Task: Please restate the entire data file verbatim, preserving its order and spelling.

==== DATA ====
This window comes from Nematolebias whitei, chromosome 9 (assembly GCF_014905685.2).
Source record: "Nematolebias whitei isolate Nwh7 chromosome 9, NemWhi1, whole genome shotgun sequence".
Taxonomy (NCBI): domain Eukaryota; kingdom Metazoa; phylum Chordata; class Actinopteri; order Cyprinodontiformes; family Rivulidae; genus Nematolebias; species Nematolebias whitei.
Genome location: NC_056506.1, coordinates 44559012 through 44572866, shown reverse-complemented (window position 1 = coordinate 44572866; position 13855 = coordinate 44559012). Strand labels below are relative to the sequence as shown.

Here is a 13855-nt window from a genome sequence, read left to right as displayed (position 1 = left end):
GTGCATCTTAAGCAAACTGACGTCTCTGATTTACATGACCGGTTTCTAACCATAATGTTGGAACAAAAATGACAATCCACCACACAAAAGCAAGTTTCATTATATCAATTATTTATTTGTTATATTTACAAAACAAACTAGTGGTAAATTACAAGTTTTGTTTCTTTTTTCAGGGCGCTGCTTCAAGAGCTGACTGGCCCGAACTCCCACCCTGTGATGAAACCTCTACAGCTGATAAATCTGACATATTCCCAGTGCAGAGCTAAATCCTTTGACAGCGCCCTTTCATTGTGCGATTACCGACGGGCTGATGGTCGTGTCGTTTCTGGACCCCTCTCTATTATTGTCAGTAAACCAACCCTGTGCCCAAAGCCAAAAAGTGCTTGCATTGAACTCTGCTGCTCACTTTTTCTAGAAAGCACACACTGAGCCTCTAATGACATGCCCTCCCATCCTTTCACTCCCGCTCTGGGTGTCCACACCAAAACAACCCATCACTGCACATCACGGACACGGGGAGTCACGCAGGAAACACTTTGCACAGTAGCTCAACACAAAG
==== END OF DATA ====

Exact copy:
This window comes from Nematolebias whitei, chromosome 9 (assembly GCF_014905685.2).
Source record: "Nematolebias whitei isolate Nwh7 chromosome 9, NemWhi1, whole genome shotgun sequence".
Taxonomy (NCBI): domain Eukaryota; kingdom Metazoa; phylum Chordata; class Actinopteri; order Cyprinodontiformes; family Rivulidae; genus Nematolebias; species Nematolebias whitei.
Genome location: NC_056506.1, coordinates 44559012 through 44572866, shown reverse-complemented (window position 1 = coordinate 44572866; position 13855 = coordinate 44559012). Strand labels below are relative to the sequence as shown.

Here is a 13855-nt window from a genome sequence, read left to right as displayed (position 1 = left end):
GTGCATCTTAAGCAAACTGACGTCTCTGATTTACATGACCGGTTTCTAACCATAATGTTGGAACAAAAATGACAATCCACCACACAAAAGCAAGTTTCATTATATCAATTATTTATTTGTTATATTTACAAAACAAACTAGTGGTAAATTACAAGTTTTGTTTCTTTTTTCAGGGCGCTGCTTCAAGAGCTGACTGGCCCGAACTCCCACCCTGTGATGAAACCTCTACAGCTGATAAATCTGACATATTCCCAGTGCAGAGCTAAATCCTTTGACAGCGCCCTTTCATTGTGCGATTACCGACGGGCTGATGGTCGTGTCGTTTCTGGACCCCTCTCTATTATTGTCAGTAAACCAACCCTGTGCCCAAAGCCAAAAAGTGCTTGCATTGAACTCTGCTGCTCACTTTTTCTAGAAAGCACACACTGAGCCTCTAATGACATGCCCTCCCATCCTTTCACTCCCGCTCTGGGTGTCCACACCAAAACAACCCATCACTGCACATCACGGACACGGGGAGTCACGCAGGAAACACTTTGCACAGTAGCTCAACACAAAG